By Audrey Tan

We live in a new age of media. It’s all around us at any given time. The latest Instagram Reels are playing on our smartphones, advertising dominates cityscapes everywhere, and the TV constantly blares out one sensationalist topic after the other. During the past few decades, the media has genuinely become omnipresent.

Since the inception of television and following its explosion of popularity in the 1940s, there have been plenty of discussions surrounding its effects on children’s cognitive development. To this day, the topic continues to divide the opinions of parents, social scientists, and policymakers worldwide, who are now worried about TV and all the other new media available to us. 

Naturally, the media we consume has a profound effect on us. It shapes how we perceive the world; it can inspire and motivate us or drive us into melancholy and sorrow. It affects our thinking and our feelings and even has the power to influence our political affiliations and the way we act around others. 

Studies conducted in America found that exposure to Fox News could increase Republican Party vote shares significantly. At the same time, exposure to MSNBC also slightly increased the Democratic Party’s voting share. This is not accidental, as the executives at these companies usually have deep connections to either party. Topics are covered to make one look better than another, facts are omitted, and half-truths are told, furthering the narrative convenient to the ones telling it. 

With the boom of alternative media sources, you would think that nowadays, people would not fall into such binary thinking. After all, we are living in the information age, right? Surely we are exposed to a fair share of content from both sides of any given argument, right?

The Information Or Content Bubble

Well, not quite. We are all caught in our own little filter bubbles, even on the internet, a platform designed to revolutionise information exchange. The liberal bubble, the alt-right bubble, the cooking bubble, the IT bubble, any topic you can think of has its own little bubble, entirely controlled by algorithms and artificial intelligence. You can try bursting out of it occasionally. Still, in the end, the algorithm determines what you see and hear at any given time. To quote American business magnate Bill Gates:

(Technology such as social media) “lets you go off with like-minded people, so you’re not mixing and sharing and understanding other points of view … It’s super important. It’s turned out to be more of a problem than I, or many others, would have expected.”

This severely influences how we perceive the world. If you’re stuck in your liberal bubble, you might be under the impression that there is hardly any rightist movement in your country. You may think that most people agree with you and that everything is fine. But so do the people in the alt-right bubble. In the end, we are all being isolated and deceived.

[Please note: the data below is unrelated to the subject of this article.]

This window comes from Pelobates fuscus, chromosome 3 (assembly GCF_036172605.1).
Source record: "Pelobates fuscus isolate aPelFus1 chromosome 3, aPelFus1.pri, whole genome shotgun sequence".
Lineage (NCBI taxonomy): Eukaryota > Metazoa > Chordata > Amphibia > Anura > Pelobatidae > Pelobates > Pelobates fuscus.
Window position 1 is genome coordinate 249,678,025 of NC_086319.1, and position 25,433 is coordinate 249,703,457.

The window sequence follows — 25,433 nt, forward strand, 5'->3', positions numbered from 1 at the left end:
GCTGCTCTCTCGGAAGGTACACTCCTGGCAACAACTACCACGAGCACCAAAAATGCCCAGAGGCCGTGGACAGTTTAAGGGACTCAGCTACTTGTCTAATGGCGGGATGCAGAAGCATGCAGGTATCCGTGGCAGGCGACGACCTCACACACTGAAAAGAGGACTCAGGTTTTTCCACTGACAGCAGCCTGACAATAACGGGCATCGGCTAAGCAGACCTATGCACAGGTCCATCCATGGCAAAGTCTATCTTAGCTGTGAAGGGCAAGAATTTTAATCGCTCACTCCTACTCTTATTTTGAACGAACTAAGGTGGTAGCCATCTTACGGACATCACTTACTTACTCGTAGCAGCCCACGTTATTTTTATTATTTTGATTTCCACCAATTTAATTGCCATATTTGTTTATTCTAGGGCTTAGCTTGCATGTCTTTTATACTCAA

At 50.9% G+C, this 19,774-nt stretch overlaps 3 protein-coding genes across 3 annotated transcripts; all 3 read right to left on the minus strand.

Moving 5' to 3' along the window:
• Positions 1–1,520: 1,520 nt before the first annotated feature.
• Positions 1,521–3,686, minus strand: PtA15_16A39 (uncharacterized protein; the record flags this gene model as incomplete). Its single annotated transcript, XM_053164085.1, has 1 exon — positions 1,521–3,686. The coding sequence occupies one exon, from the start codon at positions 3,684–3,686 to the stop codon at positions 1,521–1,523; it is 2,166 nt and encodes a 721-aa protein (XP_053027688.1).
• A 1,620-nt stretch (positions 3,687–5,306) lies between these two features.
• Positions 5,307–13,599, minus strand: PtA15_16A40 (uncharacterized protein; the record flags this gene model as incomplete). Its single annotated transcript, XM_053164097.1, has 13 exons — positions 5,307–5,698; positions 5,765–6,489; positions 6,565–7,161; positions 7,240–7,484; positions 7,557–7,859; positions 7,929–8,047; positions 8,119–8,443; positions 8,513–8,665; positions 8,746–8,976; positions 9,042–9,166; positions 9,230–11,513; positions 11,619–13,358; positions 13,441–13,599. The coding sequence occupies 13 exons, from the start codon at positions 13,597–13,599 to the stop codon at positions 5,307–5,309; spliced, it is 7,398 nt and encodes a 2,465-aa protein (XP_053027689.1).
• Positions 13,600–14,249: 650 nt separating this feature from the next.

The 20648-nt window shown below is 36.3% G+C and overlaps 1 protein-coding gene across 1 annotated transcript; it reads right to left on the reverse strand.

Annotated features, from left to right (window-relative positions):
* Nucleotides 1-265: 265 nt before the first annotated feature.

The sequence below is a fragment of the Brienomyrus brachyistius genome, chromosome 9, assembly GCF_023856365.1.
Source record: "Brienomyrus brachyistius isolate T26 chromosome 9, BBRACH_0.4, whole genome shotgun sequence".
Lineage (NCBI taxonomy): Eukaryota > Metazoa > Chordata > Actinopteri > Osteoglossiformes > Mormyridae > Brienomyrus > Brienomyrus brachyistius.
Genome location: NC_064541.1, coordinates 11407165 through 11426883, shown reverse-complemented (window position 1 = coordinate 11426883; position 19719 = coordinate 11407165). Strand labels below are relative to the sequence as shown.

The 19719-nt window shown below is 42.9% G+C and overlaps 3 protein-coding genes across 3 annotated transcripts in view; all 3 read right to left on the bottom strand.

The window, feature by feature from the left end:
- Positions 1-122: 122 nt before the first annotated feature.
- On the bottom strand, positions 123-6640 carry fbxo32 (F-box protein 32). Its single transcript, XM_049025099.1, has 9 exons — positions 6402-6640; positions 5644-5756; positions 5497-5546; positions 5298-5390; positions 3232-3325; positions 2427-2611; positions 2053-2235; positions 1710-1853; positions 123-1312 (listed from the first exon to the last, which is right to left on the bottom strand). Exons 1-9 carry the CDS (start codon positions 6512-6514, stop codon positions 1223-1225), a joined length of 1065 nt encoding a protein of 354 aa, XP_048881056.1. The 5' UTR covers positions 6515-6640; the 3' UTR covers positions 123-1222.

This filter bubble effect actually makes us more susceptive to propaganda than previously thought possible. After all, why would our bubble lie to us? They are like-minded people who only want the best, just like you and me. But this attitude only makes it easier for us to fall into cognitive traps. 

After the last US election, there is an entire subsection of people who genuinely believe that Joe Biden stole the election from Donald J. Trump. And another subsection that genuinely believes Trump will lead the next American revolution. To us in our progressive bubbles, this seems absolutely insane. But to those believers, this is their daily reality, presented to them on their laptops and phone screens, delivered by the algorithms. 

Outside voices that disprove this narrative rarely make it inside these bubbles. If they do, they are met with overwhelming amounts of ridicule.

Burst Your Bubble!

You may not believe it, but you are trapped in a bubble just like that. Maybe yours tells you that Elon Musk is a lovable philanthropist that only wants the best for humanity. Perhaps it proclaims that Joe Biden is doing a great job or that NFTs are revolutionising our world, and you totally need to invest like right now. But all these narratives serve an ideological purpose that you may or may not be aware of.

Don’t fall into these cognitive traps. Try to break out of your bubble once in a while. Consume content that tells a different story and get different perspectives on things. Maybe read some foreign media, watch some conservative news programs or sign up to an alternative media platform. 

We can still learn even if we disagree with the content they present to us. Consume content critically rather than just for the sake of it and question what you are served. Even if it’s inconvenient or uncomfortable to do so. 

Of course, this doesn’t apply to cute animal videos—you’re always safe there. Isn’t that what the internet was really created for?!